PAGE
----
July 7 I Thursday

Job 34-35

Acts 15:1-21



“Blessed are those who are persecuted because of righteousness, for theirs is the kingdom of heaven.”  

—Matthew 5:10


Some of us may imagine life as a Christian to be smooth sailing, but the reality of being a Christian is that we will face persecution. Just before Jesus was crucified, He told His disciples, “I have told you these things, so that in Me you may have peace. In this world you will have trouble…” (John 16:33). Jesus did not say, “you might have trouble,” He said, “you will have trouble.” Did we notice the distinction? Peace is found internally in union with Jesus, but externally in the world, there will be trouble.

       Jesus alluded to this truth when He sent His disciples out on ministry. He sent them two by two and commissioned them with a mission: “As you go, proclaim this message: ‘The kingdom of heaven has come near.’ Heal those who are ill, raise the dead, cleanse those who have leprosy, drive out demons” (Matthew 10:7-8). The disciples were probably enthusiastic about the work that lay ahead but Jesus added, “I am sending you out like sheep among wolves” (Matthew 10:16). But not only so, He specified what they would have to endure: “You will be handed over to the local councils and be flogged in the synagogues” (Matthew 10:17).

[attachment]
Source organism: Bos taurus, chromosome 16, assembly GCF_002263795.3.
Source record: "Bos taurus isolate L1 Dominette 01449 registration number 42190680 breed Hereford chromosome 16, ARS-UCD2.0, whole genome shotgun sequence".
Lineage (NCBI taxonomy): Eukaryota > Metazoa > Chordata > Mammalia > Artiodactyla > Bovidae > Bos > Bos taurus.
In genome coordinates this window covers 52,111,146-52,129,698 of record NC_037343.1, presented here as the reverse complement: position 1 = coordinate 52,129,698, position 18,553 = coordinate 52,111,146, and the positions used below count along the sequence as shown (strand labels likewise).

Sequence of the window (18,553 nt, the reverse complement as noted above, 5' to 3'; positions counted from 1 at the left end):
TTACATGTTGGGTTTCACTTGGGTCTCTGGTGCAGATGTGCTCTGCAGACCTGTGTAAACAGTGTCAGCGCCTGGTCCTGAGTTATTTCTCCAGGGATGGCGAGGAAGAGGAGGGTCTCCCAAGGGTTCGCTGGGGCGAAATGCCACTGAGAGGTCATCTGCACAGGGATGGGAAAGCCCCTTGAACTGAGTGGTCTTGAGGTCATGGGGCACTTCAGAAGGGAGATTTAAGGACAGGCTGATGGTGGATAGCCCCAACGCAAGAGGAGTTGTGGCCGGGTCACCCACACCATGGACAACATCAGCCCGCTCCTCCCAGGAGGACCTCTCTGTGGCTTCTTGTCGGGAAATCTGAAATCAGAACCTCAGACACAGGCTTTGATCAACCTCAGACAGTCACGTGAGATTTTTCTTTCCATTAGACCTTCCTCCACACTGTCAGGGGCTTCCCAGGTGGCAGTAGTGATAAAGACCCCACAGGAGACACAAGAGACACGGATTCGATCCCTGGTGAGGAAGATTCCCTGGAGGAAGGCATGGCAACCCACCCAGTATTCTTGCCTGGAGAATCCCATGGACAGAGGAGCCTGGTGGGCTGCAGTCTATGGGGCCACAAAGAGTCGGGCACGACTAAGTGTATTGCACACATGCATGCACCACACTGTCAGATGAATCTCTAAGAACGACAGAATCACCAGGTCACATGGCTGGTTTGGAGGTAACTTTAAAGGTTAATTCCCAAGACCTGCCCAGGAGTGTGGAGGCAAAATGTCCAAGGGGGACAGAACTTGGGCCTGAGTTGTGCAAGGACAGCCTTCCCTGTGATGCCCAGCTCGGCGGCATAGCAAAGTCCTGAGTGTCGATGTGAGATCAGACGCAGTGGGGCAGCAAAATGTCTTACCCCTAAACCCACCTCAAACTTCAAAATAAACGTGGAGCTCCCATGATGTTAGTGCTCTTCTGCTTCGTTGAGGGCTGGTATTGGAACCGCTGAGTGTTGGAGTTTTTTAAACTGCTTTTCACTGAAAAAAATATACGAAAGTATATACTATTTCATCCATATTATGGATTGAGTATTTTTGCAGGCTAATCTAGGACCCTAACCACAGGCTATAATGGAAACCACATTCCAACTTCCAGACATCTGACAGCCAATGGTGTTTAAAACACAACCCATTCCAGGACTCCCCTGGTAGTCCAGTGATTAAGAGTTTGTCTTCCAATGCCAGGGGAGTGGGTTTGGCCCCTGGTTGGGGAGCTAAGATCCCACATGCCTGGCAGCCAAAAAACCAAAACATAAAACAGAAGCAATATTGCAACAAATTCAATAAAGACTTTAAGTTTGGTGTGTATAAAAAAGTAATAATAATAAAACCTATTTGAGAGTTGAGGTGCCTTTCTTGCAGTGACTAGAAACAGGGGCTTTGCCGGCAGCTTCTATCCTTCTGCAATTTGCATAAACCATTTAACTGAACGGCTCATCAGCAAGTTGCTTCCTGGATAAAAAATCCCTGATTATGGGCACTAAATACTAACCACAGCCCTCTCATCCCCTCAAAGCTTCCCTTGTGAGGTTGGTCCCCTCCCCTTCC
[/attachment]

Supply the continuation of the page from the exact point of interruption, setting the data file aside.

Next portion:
There is persecution because people are being faithful to Christ. Which is why historically, some of the most genuine work of the Spirit of God took place when there was opposition. This may not always be the case but it is true as the saying goes, “the blood of the martyrs is the seed of the Church.” When people suffer for their faith in Christ, it has been the means of the Church growing and not diminishing, because that is when we are dealing with reality. If we want to avoid persecution, we will also avoid spiritual renewal.

       Hence, when Paul was ready to die, he wrote in his last letter to Timothy that, “Everyone who wants to live a godly life in Christ Jesus will be persecuted” (2 Timothy 3:12). Persecution is not escapable but a part of living for Christ. When we are willing to be persecuted, we are willing for the Spirit of God to do His work in our lives. This is why Jesus tells us, “Blessed are you when people insult you, persecute you and falsely say all kinds of evil against you because of Me” (Matthew 5:11). If we are going to live in a wholesome relationship with God, we will find ourselves out of step with the world and potentially facing persecution.

Prayer: Almighty God, thank You for Your Spirit that is at work when I face persecution in my life. Help me to remain steadfast upon You.

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